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open mind, empty stomach

travel, food, and fun

Mae Hong Son city is the capital of the province with the same name. It is located in the far northwest of Thailand, not far from the Burmese border. The city is a very nice size, more than just one main strip, but still walkable. There is a small night market each day near the center of town. One of the vendors, Amnot, freehands the graphics on all of the t-shirts he sells and even dyes the fabric himself. The food was good, but was not among the best I had on the trip. It was nice to try Burmese cuisine. I stayed at Prince’s Guesthouse because it was 200 baht (just under $7) per night and had in room bathroom and wifi. The British ex-pat owner had zero personality and no concern for customer service, but I didn’t find any better options.
MHS is a great staging point for day trips and treks. On my first afternoon, I came across Mr. Chart. He is a trekking guide and quite a character. Him and his trek sounded like what I was looking for, but unfortunately, no one else was interested in doing a trek while I was there and it is price prohibitive to go solo. Mr. Chart did let me know where to eat and where to go on my own for day trips. Having a motorbike was essential to taking full advantage of what MHS had to offer.
I took a cruise up to the Chinese village of Mae Aw, located on the Burmese border. Mae Aw has an interesting history. It was established as a safe haven for anti-communist Chinese refugees at the time of the Chinese revolution. They specialize in growing tea and make the best Chinese (Yunnanese to be exact) food I’ve ever had. I had a dish called moo pan pee that consisted of pork over some seriously spicy greens that ranks among the best pork I’ve ever had. There is also a border crossing in Mae Aw, but it is not your typical one. There are no police, military, or officials. In fact, there are no people working the border at all. I strolled right into Burma without my passport or a visa. There is a school and a village right on the border and I walked around for a bit. When I returned to Thailand for lunch, I recognized some people that I had seen in Burma 30 minutes earlier. Outside of the Burmese people, I was the only other foreigner in Mae Aw and it made me very happy.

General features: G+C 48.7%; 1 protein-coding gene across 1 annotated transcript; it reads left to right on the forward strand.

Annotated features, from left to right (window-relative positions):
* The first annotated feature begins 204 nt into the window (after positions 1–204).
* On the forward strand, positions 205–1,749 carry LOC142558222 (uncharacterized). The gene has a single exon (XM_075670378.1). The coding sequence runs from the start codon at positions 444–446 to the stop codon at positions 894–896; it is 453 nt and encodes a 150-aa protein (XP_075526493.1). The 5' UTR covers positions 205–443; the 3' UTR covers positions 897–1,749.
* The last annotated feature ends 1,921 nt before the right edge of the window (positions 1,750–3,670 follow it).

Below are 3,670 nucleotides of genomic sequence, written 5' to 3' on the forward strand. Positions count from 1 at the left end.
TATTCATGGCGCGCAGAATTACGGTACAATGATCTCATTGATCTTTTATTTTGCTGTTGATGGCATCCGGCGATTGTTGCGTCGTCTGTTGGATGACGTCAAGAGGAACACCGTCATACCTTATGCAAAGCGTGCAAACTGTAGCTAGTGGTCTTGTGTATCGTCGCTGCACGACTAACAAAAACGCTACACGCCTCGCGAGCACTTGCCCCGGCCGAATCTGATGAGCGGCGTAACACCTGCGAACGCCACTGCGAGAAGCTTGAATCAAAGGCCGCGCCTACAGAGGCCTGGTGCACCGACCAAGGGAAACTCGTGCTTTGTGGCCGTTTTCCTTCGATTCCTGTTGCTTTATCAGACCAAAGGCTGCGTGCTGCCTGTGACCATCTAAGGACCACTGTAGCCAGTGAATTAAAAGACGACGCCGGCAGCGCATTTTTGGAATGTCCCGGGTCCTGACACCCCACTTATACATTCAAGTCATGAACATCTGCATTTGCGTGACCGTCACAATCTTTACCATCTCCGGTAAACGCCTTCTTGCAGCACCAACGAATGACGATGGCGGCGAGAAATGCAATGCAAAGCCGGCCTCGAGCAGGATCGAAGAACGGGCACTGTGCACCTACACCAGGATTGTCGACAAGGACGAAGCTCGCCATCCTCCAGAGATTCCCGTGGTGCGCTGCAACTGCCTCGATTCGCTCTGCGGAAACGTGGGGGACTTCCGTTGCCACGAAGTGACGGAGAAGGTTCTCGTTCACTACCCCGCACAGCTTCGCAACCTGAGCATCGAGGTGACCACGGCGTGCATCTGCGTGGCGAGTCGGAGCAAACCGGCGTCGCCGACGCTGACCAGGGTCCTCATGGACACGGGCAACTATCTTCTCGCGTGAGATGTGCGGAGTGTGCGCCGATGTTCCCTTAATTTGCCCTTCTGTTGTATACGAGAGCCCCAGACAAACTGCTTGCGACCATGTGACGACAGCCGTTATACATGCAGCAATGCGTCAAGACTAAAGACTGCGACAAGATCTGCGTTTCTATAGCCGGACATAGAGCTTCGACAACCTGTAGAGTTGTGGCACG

On the way to the village, I stopped at the Foa Sua waterfall. It was very big and nice, and I didn’t see another person there as well. After Mae Aw, I stopped at a palace, 2 towns, and a long neck Karen village on the way back to MHS. The only other visitors I saw were at the Karen village. The palace wasn’t very palatial. The buildings were very modern and not imposing at all, but the grounds were beautiful and very well maintained. The towns I visited were surrounded in pine forest and featured large lakes and traditional houses. I had debated whether or not to visit the long necks. They are being exploited by the Thai government and it’s not right. They were relocated to their current villages, where the Thais charge 250 baht ($8+), which is a lot for Thailand, to visit. Only a handful of older women had neck rings on, all of the men had western clothing, there were cell phones, motorbikes, and satellite dishes. The people didn’t seem happy either, there were a lot of -pardon the pun- long faces. I almost didn’t go on moral grounds, but I cracked because I had to see the long necks. I also took a day trip south to Nam Tok Mae Surin National Park. There was a nice, and not easy, trail that took a few hours and was very scenic. Towards the end of the loop, there are a couple nice sized waterfalls. I saw 2 other people during the four hours I was at the park.
The city of MHS was very nice overall and the surroundings make it an outstanding travel destination. There is enough tourist infrastructure where you can have wifi and other modern conveniences, but the city still has a soul.

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